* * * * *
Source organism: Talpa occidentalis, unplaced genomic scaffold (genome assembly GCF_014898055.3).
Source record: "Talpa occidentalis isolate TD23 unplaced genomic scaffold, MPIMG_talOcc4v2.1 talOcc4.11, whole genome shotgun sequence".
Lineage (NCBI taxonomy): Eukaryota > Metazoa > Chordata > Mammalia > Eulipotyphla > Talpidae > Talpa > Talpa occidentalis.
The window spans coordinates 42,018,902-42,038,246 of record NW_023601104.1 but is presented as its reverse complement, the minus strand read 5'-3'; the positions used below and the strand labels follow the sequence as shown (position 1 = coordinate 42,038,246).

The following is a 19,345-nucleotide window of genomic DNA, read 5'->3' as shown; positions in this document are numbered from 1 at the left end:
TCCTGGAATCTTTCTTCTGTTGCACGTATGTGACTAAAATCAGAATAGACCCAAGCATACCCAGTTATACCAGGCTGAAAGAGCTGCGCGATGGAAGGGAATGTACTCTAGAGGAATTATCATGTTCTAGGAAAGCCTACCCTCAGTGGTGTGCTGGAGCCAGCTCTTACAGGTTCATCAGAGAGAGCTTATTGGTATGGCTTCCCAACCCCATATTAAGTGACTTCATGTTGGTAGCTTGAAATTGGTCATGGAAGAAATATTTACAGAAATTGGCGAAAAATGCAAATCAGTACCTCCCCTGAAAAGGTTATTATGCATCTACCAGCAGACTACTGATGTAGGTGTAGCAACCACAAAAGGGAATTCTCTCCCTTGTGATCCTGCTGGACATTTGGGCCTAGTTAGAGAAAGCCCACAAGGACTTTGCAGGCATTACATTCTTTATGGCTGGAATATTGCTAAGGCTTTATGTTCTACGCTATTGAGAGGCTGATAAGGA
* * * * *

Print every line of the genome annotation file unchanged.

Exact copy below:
Source organism: Talpa occidentalis, unplaced genomic scaffold (genome assembly GCF_014898055.3).
Source record: "Talpa occidentalis isolate TD23 unplaced genomic scaffold, MPIMG_talOcc4v2.1 talOcc4.11, whole genome shotgun sequence".
Lineage (NCBI taxonomy): Eukaryota > Metazoa > Chordata > Mammalia > Eulipotyphla > Talpidae > Talpa > Talpa occidentalis.
The window spans coordinates 42,018,902-42,038,246 of record NW_023601104.1 but is presented as its reverse complement, the minus strand read 5'-3'; the positions used below and the strand labels follow the sequence as shown (position 1 = coordinate 42,038,246).

The following is a 19,345-nucleotide window of genomic DNA, read 5'->3' as shown; positions in this document are numbered from 1 at the left end:
TCCTGGAATCTTTCTTCTGTTGCACGTATGTGACTAAAATCAGAATAGACCCAAGCATACCCAGTTATACCAGGCTGAAAGAGCTGCGCGATGGAAGGGAATGTACTCTAGAGGAATTATCATGTTCTAGGAAAGCCTACCCTCAGTGGTGTGCTGGAGCCAGCTCTTACAGGTTCATCAGAGAGAGCTTATTGGTATGGCTTCCCAACCCCATATTAAGTGACTTCATGTTGGTAGCTTGAAATTGGTCATGGAAGAAATATTTACAGAAATTGGCGAAAAATGCAAATCAGTACCTCCCCTGAAAAGGTTATTATGCATCTACCAGCAGACTACTGATGTAGGTGTAGCAACCACAAAAGGGAATTCTCTCCCTTGTGATCCTGCTGGACATTTGGGCCTAGTTAGAGAAAGCCCACAAGGACTTTGCAGGCATTACATTCTTTATGGCTGGAATATTGCTAAGGCTTTATGTTCTACGCTATTGAGAGGCTGATAAGGA